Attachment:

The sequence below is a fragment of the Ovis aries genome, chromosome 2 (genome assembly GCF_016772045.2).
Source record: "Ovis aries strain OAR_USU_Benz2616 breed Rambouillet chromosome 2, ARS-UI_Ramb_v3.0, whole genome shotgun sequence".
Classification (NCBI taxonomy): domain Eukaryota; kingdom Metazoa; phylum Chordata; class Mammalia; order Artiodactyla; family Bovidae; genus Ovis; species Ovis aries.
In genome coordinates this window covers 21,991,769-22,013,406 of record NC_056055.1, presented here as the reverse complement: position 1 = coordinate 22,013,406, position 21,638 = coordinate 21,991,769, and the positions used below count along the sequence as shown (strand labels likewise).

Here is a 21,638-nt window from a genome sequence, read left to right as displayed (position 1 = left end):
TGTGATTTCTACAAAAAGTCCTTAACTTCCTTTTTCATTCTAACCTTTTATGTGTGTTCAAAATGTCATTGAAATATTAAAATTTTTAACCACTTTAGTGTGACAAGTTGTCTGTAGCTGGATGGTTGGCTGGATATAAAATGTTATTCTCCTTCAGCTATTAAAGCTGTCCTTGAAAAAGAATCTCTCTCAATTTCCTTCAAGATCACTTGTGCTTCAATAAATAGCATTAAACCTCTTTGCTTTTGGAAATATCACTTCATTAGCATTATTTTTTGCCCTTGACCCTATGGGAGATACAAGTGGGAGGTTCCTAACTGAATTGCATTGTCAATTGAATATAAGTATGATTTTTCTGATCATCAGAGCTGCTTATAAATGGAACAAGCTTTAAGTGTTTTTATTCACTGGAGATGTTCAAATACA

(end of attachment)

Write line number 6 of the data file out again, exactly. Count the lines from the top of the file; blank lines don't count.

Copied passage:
TGTGATTTCTACAAAAAGTCCTTAACTTCCTTTTTCATTCTAACCTTTTATGTGTGTTCAAAATGTCATTGAAATATTAAAATTTTTAACCACTTTAGTGTGACAAGTTGTCTGTAGCTGGATGGTTGGCTGGATATAAAATGTTATTCTCCTTCAGCTATTAAAGCTGTCCTTGAAAAAGAATCTCTCTCAATTTCCTTCAAGATCACTTGTGCTTCAATAAATAGCATTAAACCTCTTTGCTTTTGGAAATATCACTTCATTAGCATTATTTTTTGCCCTTGACCCTATGGGAGATACAAGTGGGAGGTTCCTAACTGAATTGCATTGTCAATTGAATATAAGTATGATTTTTCTGATCATCAGAGCTGCTTATAAATGGAACAAGCTTTAAGTGTTTTTATTCACTGGAGATGTTCAAATACA